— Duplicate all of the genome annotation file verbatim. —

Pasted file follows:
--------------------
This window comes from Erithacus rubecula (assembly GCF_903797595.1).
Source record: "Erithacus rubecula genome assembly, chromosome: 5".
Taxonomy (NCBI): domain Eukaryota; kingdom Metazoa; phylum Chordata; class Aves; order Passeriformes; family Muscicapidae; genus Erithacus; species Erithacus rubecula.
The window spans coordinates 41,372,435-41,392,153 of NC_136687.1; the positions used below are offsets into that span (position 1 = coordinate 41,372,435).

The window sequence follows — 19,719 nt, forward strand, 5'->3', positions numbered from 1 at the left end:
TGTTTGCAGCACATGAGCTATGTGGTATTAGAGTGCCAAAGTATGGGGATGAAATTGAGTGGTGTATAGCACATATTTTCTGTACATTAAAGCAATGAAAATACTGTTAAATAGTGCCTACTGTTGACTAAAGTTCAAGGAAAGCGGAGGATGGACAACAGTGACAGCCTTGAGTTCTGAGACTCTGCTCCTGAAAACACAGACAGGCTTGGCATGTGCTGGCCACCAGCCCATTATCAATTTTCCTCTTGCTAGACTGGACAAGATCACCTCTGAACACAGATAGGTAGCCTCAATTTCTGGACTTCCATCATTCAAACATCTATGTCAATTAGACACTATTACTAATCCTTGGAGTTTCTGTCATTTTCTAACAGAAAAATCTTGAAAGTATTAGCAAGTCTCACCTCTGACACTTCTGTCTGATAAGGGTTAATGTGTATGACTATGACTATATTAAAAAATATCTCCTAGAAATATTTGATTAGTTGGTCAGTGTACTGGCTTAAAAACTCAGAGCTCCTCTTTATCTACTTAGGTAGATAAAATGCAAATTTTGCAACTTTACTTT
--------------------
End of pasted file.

This window comes from Erithacus rubecula (assembly GCF_903797595.1).
Source record: "Erithacus rubecula genome assembly, chromosome: 5".
Taxonomy (NCBI): domain Eukaryota; kingdom Metazoa; phylum Chordata; class Aves; order Passeriformes; family Muscicapidae; genus Erithacus; species Erithacus rubecula.
The window spans coordinates 41,372,435-41,392,153 of NC_136687.1; the positions used below are offsets into that span (position 1 = coordinate 41,372,435).

The window sequence follows — 19,719 nt, forward strand, 5'->3', positions numbered from 1 at the left end:
TGTTTGCAGCACATGAGCTATGTGGTATTAGAGTGCCAAAGTATGGGGATGAAATTGAGTGGTGTATAGCACATATTTTCTGTACATTAAAGCAATGAAAATACTGTTAAATAGTGCCTACTGTTGACTAAAGTTCAAGGAAAGCGGAGGATGGACAACAGTGACAGCCTTGAGTTCTGAGACTCTGCTCCTGAAAACACAGACAGGCTTGGCATGTGCTGGCCACCAGCCCATTATCAATTTTCCTCTTGCTAGACTGGACAAGATCACCTCTGAACACAGATAGGTAGCCTCAATTTCTGGACTTCCATCATTCAAACATCTATGTCAATTAGACACTATTACTAATCCTTGGAGTTTCTGTCATTTTCTAACAGAAAAATCTTGAAAGTATTAGCAAGTCTCACCTCTGACACTTCTGTCTGATAAGGGTTAATGTGTATGACTATGACTATATTAAAAAATATCTCCTAGAAATATTTGATTAGTTGGTCAGTGTACTGGCTTAAAAACTCAGAGCTCCTCTTTATCTACTTAGGTAGATAAAATGCAAATTTTGCAACTTTACTTT